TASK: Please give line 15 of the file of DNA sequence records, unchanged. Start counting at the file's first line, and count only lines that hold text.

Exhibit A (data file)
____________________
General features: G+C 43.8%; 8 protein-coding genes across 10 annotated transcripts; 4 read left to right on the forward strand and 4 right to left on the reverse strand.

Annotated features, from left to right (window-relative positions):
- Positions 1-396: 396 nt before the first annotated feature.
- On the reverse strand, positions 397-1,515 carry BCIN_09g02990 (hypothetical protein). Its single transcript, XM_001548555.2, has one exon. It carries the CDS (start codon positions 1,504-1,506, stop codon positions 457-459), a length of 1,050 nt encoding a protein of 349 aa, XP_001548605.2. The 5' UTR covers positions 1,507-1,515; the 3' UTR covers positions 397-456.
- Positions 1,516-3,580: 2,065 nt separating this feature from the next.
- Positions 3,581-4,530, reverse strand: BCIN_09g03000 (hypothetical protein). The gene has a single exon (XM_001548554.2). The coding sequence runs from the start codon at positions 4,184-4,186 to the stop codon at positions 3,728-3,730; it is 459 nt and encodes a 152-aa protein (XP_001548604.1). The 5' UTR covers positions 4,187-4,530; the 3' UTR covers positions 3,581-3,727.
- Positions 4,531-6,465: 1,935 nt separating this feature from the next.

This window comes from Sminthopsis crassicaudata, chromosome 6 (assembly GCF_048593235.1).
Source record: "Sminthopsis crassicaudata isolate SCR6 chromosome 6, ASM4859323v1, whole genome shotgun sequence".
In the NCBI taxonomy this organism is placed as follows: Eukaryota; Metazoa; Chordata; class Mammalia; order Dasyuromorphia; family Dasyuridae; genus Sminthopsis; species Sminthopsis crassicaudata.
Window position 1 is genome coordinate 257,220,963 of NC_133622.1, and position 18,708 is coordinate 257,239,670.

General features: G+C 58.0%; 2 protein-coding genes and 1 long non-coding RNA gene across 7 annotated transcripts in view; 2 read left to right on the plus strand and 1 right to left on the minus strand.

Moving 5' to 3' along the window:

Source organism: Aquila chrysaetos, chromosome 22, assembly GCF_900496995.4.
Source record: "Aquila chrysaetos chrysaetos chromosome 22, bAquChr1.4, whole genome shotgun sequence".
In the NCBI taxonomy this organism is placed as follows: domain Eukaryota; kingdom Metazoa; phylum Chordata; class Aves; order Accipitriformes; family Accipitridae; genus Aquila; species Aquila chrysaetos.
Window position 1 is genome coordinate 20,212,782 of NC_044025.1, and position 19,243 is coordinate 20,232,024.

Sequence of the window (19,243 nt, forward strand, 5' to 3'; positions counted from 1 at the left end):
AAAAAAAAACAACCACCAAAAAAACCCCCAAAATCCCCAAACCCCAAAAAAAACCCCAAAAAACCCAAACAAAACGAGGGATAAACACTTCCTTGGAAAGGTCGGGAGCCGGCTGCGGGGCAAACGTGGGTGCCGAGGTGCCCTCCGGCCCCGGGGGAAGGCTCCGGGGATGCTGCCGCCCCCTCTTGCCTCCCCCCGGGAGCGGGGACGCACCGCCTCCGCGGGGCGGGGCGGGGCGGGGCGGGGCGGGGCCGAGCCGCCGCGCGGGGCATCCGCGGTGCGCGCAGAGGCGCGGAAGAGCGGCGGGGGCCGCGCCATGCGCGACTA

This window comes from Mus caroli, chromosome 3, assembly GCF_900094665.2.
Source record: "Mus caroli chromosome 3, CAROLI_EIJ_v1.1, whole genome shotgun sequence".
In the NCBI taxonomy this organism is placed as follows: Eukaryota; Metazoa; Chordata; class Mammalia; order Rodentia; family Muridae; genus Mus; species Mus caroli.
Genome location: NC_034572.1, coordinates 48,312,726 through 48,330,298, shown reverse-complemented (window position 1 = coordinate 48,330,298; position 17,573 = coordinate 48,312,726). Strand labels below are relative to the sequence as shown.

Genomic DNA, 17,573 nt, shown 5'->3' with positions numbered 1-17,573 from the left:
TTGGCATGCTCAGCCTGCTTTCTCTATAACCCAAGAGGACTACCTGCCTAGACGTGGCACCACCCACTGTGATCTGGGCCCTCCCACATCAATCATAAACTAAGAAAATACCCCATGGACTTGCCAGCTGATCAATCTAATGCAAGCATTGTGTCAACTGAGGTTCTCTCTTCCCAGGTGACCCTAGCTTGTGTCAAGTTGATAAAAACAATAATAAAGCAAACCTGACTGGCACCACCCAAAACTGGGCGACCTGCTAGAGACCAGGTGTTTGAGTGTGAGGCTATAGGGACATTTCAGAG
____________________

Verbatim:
Source record: "Aquila chrysaetos chrysaetos chromosome 22, bAquChr1.4, whole genome shotgun sequence".